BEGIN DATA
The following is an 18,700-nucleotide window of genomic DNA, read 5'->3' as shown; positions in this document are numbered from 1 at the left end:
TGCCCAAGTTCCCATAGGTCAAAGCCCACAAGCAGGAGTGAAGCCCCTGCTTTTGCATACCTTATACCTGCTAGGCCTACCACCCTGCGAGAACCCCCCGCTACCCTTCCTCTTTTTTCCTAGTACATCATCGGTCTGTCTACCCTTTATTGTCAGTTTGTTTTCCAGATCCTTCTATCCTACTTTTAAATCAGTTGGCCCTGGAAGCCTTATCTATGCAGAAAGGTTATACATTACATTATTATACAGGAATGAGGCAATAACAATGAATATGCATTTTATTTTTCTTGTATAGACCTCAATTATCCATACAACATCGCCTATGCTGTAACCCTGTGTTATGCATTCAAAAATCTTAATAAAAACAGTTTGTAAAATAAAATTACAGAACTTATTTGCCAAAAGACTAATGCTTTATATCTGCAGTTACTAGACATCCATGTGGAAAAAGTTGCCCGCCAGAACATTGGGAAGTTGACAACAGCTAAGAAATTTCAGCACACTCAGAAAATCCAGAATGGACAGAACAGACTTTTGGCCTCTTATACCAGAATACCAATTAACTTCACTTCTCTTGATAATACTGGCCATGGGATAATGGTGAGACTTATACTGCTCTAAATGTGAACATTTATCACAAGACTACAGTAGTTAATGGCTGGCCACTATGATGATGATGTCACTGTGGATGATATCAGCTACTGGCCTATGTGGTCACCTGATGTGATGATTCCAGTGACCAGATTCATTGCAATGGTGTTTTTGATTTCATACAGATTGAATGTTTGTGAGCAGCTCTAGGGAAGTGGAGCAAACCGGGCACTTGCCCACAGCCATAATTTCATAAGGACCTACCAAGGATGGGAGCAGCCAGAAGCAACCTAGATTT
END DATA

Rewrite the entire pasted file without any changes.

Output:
The following is an 18,700-nucleotide window of genomic DNA, read 5'->3' as shown; positions in this document are numbered from 1 at the left end:
TGCCCAAGTTCCCATAGGTCAAAGCCCACAAGCAGGAGTGAAGCCCCTGCTTTTGCATACCTTATACCTGCTAGGCCTACCACCCTGCGAGAACCCCCCGCTACCCTTCCTCTTTTTTCCTAGTACATCATCGGTCTGTCTACCCTTTATTGTCAGTTTGTTTTCCAGATCCTTCTATCCTACTTTTAAATCAGTTGGCCCTGGAAGCCTTATCTATGCAGAAAGGTTATACATTACATTATTATACAGGAATGAGGCAATAACAATGAATATGCATTTTATTTTTCTTGTATAGACCTCAATTATCCATACAACATCGCCTATGCTGTAACCCTGTGTTATGCATTCAAAAATCTTAATAAAAACAGTTTGTAAAATAAAATTACAGAACTTATTTGCCAAAAGACTAATGCTTTATATCTGCAGTTACTAGACATCCATGTGGAAAAAGTTGCCCGCCAGAACATTGGGAAGTTGACAACAGCTAAGAAATTTCAGCACACTCAGAAAATCCAGAATGGACAGAACAGACTTTTGGCCTCTTATACCAGAATACCAATTAACTTCACTTCTCTTGATAATACTGGCCATGGGATAATGGTGAGACTTATACTGCTCTAAATGTGAACATTTATCACAAGACTACAGTAGTTAATGGCTGGCCACTATGATGATGATGTCACTGTGGATGATATCAGCTACTGGCCTATGTGGTCACCTGATGTGATGATTCCAGTGACCAGATTCATTGCAATGGTGTTTTTGATTTCATACAGATTGAATGTTTGTGAGCAGCTCTAGGGAAGTGGAGCAAACCGGGCACTTGCCCACAGCCATAATTTCATAAGGACCTACCAAGGATGGGAGCAGCCAGAAGCAACCTAGATTT